Is Social Media Making Us Less “Social”: Part Deux
Last week I wrote a post commentating on a question that gets tossed around often within the community at large, both on and offline; Is social media making us less socially and personally inclined? If you didn’t get a chance to read you can scroll down a bit or click here. It will be important to note for the rest of this post. Earlier this year, myYearbook in conjuncture with Ketchum published a study analyzing the role that teen influencers have within social media.
It’s no surprise that teenagers are highly invested in social media. Chances are good that the next time you see a teen they will be busy tweeting at Justin Bieber or watching the latest viral YouTube video. The study highlighted teen social media influencers, which they defined as the top 15% of the most active and most engaged teens in the myYearbook community. MyYearbook is a site where people can gather online for a variety of purposes including playing games, making new friends, or apparently even falling in love. Although myYearbook is not a giant on the social media playing field, it does boast an impressive 20 million users, making it a worthy population take sample from. The survey was conducted from a sample of 10,000 myYearbook members ages 13-19.
Most of the findings of the study found that these “influencers” were the most active in other social media spaces when compared to their peers. Obvious, right? This is what we would expect from such a survey. Honestly most of this study doesn’t prove to provide that much new and useful information. However, Ketchum did look into how teen influencers impact the social world offline. This my friends, applies to our previous conversation.
This portion of the study found that “teen influencers” are more likely to participate in a variety of social activities offline than their peers. The handy chart below summarizes these findings: **Data corresponds to respondents average weekend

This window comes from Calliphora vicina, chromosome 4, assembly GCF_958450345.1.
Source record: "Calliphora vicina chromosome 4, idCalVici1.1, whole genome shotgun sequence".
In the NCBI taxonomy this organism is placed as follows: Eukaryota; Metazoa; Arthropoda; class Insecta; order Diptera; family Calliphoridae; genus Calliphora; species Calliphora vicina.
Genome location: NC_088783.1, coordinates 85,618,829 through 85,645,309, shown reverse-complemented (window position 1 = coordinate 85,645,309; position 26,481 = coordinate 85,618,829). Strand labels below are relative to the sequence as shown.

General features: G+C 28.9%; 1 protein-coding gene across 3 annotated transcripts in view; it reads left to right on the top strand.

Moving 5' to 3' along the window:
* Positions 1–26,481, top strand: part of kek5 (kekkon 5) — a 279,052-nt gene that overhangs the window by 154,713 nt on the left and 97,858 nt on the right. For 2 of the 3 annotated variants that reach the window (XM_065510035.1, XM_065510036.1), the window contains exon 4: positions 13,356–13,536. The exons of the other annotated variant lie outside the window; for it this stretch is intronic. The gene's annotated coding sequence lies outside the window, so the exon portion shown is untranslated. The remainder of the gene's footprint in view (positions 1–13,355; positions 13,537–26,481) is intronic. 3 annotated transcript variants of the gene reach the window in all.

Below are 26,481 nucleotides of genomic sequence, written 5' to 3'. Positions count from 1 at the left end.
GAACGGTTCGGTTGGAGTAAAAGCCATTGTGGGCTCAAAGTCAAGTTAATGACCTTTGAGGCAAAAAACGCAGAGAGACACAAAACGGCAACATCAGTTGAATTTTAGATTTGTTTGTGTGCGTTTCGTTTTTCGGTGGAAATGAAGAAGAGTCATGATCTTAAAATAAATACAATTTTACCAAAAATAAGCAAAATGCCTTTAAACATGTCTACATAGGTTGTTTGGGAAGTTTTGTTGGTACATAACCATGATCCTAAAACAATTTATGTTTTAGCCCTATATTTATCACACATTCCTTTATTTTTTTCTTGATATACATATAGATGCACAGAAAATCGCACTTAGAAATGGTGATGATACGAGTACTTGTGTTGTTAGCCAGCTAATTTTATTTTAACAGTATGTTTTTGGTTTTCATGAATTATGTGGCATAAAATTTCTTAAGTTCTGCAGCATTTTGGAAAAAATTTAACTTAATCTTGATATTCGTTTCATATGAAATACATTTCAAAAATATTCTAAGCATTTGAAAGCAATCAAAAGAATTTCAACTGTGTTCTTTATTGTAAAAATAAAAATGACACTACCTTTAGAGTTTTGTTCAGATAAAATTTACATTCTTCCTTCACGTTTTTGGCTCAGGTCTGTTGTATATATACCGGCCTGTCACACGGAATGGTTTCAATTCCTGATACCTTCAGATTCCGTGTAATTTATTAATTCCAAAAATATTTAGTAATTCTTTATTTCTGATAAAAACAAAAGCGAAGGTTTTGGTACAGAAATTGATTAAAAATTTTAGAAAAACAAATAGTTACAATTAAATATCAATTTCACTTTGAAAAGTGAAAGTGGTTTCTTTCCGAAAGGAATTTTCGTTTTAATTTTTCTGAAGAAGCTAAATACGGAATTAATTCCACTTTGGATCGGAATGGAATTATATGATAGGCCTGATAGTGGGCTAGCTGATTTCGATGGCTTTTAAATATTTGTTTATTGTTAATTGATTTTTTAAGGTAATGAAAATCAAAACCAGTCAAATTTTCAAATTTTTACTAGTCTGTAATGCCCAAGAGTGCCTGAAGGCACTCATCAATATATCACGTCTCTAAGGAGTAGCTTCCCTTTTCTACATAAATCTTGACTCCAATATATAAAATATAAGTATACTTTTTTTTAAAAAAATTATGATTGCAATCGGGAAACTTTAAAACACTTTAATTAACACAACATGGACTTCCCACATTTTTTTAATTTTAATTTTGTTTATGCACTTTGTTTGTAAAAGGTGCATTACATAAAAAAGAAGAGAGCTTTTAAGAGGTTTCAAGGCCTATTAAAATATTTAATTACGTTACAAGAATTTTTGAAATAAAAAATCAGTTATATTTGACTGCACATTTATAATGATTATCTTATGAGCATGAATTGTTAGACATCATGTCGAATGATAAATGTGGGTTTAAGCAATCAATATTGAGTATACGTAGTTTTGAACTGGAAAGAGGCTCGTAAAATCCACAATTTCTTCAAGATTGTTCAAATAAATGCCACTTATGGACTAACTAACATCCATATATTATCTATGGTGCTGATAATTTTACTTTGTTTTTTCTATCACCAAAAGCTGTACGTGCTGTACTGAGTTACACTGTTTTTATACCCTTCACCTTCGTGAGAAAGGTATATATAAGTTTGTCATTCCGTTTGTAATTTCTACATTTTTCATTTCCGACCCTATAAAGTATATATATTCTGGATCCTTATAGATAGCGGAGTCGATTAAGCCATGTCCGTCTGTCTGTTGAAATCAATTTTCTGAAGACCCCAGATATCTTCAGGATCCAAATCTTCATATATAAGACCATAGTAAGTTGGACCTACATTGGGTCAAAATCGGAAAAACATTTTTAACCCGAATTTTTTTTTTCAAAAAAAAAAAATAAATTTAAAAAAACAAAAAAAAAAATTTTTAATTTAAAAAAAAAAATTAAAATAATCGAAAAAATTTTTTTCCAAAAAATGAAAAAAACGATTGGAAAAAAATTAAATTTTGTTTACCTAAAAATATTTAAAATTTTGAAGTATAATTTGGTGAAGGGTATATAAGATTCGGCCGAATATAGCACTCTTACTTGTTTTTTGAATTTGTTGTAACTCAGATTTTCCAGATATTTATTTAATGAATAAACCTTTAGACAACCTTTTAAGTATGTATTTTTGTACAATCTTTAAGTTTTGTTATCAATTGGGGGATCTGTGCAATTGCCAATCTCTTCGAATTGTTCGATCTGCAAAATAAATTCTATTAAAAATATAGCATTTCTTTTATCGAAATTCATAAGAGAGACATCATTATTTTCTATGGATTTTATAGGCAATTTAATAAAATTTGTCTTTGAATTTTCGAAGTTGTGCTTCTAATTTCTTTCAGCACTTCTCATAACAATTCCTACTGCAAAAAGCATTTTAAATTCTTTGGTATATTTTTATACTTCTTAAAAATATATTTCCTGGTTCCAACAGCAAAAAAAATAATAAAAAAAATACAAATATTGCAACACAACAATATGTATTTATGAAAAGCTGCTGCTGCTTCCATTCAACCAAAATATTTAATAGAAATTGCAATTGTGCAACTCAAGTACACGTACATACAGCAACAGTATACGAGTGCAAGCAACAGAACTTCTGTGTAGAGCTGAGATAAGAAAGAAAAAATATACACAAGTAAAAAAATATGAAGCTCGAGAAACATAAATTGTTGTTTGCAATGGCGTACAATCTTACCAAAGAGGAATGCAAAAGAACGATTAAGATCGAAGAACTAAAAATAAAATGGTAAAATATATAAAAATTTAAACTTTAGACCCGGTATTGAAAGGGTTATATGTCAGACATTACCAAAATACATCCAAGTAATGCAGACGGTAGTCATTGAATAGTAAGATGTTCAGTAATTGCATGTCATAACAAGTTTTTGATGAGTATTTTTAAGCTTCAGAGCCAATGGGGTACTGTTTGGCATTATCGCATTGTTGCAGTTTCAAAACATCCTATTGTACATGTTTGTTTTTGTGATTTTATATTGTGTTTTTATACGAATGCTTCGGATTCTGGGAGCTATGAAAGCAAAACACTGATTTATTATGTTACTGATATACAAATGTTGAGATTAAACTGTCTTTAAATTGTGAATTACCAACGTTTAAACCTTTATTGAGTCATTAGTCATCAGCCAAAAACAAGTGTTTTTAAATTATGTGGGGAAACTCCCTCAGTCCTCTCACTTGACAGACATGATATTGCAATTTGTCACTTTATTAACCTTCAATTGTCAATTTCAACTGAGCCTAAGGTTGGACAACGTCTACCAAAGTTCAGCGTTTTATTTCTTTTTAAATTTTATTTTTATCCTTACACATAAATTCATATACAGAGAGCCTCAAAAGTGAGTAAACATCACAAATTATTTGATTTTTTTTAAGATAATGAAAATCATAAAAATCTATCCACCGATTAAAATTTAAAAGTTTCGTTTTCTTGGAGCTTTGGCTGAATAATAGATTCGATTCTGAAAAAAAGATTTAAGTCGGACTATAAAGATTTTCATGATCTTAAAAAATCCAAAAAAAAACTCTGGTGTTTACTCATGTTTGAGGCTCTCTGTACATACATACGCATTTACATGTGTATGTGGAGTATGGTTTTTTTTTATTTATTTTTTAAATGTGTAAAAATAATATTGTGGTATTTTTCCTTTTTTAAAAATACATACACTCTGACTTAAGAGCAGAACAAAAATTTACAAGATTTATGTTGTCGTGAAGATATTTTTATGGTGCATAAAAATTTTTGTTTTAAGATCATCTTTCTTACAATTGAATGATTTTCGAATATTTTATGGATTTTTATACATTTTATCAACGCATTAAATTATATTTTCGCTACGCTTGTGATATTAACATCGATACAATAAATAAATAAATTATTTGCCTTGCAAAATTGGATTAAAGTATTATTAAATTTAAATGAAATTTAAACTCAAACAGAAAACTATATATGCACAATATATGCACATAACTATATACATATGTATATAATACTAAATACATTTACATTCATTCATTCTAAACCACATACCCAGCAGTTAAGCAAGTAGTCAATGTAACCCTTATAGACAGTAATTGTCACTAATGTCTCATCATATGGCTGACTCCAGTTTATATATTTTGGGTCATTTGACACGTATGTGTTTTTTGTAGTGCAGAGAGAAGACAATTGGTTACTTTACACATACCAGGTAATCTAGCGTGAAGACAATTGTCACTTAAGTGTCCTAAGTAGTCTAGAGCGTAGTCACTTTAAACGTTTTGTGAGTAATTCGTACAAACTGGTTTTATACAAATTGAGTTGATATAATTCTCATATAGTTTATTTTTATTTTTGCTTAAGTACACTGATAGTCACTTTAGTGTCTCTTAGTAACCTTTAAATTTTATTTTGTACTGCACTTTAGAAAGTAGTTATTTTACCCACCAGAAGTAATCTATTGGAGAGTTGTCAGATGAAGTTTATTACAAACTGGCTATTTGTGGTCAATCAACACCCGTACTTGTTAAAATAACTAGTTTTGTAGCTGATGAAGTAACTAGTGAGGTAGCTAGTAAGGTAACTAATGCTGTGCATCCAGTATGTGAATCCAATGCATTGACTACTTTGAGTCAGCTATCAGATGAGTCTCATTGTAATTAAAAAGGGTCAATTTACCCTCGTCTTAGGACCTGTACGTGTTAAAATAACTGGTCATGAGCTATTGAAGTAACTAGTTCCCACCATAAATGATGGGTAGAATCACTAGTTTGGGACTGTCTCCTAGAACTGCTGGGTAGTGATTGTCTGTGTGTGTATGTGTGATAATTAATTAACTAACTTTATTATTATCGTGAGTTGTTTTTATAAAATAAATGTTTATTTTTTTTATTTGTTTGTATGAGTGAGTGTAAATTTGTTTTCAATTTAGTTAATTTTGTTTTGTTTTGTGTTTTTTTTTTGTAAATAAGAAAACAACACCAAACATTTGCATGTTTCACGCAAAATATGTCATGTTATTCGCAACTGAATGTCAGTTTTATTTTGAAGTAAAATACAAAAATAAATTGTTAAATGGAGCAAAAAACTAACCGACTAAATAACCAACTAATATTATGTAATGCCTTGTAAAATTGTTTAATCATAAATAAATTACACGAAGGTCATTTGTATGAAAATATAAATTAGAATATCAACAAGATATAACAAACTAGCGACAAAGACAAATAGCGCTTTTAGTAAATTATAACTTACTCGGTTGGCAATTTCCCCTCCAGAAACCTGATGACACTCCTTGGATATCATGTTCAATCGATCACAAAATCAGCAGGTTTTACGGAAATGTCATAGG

Keep in mind that these are the “influencers”, the ones who are on Facebook and Twitter the most, the ones who are texting while eating and watching TV at the same time. This data helps back up the view that social media is a channel for enhancing social interaction offline, and not preventing it. The teens that are the most social online, are also some of the most social offline. As I mentioned in my previous post, life is full of choices. Social media can, and should, be an excellent way to enhance our interactions offline if we allow it to do so. No one is telling you that you aren’t able to call your parents because you sent them a Facebook message instead. Those who choose to keep their personal social ties alive offline will experience no trouble. Many times in life we try to blame outside sources (technology in this case) for the cause of something that is inherent human tendency. Is it often easier to send a text message than giving your buddy a call? Sure it is, but that doesn’t mean social media is making us less “social”. You always have that choice.
The results of this study help further the notion that those who wish to remain “personally social” will have no trouble doing so, even with immense amounts of social media in the mix. So keep on keepin’ on world. Here’s to social, whatever that even means anyway.